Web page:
Skip to yearly menu bar Skip to main content

Invited Talk

Neural Mechanisms of Auditory Pattern Processing and Pattern Learning in Songbirds

Daniel Margoliash


Temporal sequence is a rich and essential component of information in vocalizations of animals and humans. As part of a larger effort to characterize nonlinear receptive field properties of higher-order auditory neurons we have been studying sensitivity of starlings to sequences of naturally-occurring "motifs". After achieving baseline performance on a go/nogo task that contrasted sets of strings drawn from finite-state and context-free grammars (CFG), birds were transferred to novel sets of strings of the same order, and probed with higher-order grammatical strings and agrammatical strings. The results indicate that birds learned a simple CFG, a level of perceptual syntactic complexity which has previously been posited to be uniquely available to humans. Starlings performed equally well on strings of human syllables whereas humans easily solved the problem when exposed to strings of syllables but struggled with strings of starling motifs. Specific learning exposure greatly facilitated human performance. These results emphasize the importance of species specificity in all animal behavior including language and challenge dogma that places language outside the realm of biological experimentation. Higher-order neurons in the starling auditory system respond electively to motifs depending on learning and eward contingencies. Although we know little yet regarding temporal sequence sensitivity of these neurons, such analysis is likely to provide mechanistic insight into complex pattern perception in birds, which may constrain theories of the evolution of such behaviors.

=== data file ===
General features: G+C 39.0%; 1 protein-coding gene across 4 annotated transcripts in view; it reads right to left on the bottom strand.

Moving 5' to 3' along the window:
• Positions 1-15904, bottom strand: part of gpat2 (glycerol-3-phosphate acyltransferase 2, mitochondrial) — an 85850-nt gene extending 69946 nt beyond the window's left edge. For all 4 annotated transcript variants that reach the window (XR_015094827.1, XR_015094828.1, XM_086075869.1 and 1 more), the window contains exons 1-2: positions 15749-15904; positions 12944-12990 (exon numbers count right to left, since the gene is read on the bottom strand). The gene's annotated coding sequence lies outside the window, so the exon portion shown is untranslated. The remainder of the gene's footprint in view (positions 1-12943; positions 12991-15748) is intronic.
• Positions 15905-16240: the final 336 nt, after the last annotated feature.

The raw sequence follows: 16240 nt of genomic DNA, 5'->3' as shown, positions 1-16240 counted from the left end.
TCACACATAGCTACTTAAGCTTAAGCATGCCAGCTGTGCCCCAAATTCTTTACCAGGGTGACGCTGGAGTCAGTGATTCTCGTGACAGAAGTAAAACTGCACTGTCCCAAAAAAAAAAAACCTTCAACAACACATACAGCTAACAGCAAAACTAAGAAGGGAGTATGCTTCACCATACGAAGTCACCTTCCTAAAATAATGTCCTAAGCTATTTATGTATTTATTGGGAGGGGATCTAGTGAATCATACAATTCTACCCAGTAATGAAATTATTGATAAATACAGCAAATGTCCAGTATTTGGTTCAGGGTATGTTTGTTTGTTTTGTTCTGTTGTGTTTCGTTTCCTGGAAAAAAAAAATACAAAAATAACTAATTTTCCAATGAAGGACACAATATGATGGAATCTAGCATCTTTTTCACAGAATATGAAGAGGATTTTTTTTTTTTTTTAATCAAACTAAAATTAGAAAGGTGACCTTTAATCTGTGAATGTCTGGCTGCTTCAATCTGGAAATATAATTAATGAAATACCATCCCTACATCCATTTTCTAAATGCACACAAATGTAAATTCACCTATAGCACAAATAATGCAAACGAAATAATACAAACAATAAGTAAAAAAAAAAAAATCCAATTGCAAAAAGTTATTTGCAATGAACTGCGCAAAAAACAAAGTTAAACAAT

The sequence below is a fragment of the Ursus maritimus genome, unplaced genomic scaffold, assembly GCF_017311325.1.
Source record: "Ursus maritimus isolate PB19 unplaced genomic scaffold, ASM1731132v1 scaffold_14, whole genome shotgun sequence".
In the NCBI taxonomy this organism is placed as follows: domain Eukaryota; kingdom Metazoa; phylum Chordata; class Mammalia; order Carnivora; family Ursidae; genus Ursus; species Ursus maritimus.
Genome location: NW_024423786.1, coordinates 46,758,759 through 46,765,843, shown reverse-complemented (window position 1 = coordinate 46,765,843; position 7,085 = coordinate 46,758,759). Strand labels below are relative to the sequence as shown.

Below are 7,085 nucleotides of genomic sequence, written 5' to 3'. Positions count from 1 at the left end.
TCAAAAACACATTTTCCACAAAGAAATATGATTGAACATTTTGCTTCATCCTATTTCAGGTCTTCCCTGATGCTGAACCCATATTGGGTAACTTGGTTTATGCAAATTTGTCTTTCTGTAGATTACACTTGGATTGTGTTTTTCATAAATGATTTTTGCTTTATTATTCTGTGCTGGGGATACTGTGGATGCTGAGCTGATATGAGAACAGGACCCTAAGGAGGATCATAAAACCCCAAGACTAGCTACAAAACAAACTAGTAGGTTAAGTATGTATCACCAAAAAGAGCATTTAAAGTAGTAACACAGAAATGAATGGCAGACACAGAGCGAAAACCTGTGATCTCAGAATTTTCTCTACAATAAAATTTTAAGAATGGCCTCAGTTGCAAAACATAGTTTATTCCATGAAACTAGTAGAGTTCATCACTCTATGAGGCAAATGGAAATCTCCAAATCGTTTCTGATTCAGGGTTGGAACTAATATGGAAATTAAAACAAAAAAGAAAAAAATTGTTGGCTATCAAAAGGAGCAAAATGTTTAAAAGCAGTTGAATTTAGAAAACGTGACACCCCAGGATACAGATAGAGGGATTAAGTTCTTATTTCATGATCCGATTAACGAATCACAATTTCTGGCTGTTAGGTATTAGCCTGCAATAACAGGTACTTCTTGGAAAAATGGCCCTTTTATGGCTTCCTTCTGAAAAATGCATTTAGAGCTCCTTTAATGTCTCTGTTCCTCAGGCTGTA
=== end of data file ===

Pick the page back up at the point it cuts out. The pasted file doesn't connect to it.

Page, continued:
Chat is not available.